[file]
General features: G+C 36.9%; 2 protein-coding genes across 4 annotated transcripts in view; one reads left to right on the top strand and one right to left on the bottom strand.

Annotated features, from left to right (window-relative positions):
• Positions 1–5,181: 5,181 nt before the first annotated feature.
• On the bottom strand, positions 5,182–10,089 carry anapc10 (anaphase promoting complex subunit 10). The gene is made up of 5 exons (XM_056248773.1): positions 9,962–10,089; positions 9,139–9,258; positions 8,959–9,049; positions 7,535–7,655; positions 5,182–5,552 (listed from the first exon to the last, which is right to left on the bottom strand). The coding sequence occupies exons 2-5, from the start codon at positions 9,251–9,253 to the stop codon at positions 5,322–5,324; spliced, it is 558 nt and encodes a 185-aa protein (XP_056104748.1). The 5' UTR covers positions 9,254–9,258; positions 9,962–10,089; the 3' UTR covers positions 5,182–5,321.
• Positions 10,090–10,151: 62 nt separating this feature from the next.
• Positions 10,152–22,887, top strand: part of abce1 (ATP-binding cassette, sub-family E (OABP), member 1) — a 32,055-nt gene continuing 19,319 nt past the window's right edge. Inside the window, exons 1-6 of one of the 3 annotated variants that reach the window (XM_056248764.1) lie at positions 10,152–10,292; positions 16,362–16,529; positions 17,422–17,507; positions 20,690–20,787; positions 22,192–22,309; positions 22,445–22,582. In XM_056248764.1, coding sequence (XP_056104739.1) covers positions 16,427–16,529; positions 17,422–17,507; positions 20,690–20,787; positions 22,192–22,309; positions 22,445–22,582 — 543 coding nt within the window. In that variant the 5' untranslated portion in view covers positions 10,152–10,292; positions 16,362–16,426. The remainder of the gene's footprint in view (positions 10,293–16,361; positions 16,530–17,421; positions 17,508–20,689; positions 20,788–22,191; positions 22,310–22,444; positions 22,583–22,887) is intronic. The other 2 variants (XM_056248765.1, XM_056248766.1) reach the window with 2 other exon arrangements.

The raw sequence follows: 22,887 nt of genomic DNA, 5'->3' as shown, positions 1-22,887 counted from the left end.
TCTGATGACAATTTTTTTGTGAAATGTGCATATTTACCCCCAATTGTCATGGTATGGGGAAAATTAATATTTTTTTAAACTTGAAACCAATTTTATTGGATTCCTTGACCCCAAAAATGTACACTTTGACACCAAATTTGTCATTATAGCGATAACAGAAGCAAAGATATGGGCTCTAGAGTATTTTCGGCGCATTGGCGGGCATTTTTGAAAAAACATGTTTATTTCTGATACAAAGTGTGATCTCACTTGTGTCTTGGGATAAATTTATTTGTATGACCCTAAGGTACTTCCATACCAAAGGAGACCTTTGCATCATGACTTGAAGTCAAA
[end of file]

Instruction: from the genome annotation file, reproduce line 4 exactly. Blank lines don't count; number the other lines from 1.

• On the bottom strand, positions 5,182–10,089 carry anapc10 (anaphase promoting complex subunit 10). The gene is made up of 5 exons (XM_056248773.1): positions 9,962–10,089; positions 9,139–9,258; positions 8,959–9,049; positions 7,535–7,655; positions 5,182–5,552 (listed from the first exon to the last, which is right to left on the bottom strand). The coding sequence occupies exons 2-5, from the start codon at positions 9,251–9,253 to the stop codon at positions 5,322–5,324; spliced, it is 558 nt and encodes a 185-aa protein (XP_056104748.1). The 5' UTR covers positions 9,254–9,258; positions 9,962–10,089; the 3' UTR covers positions 5,182–5,321.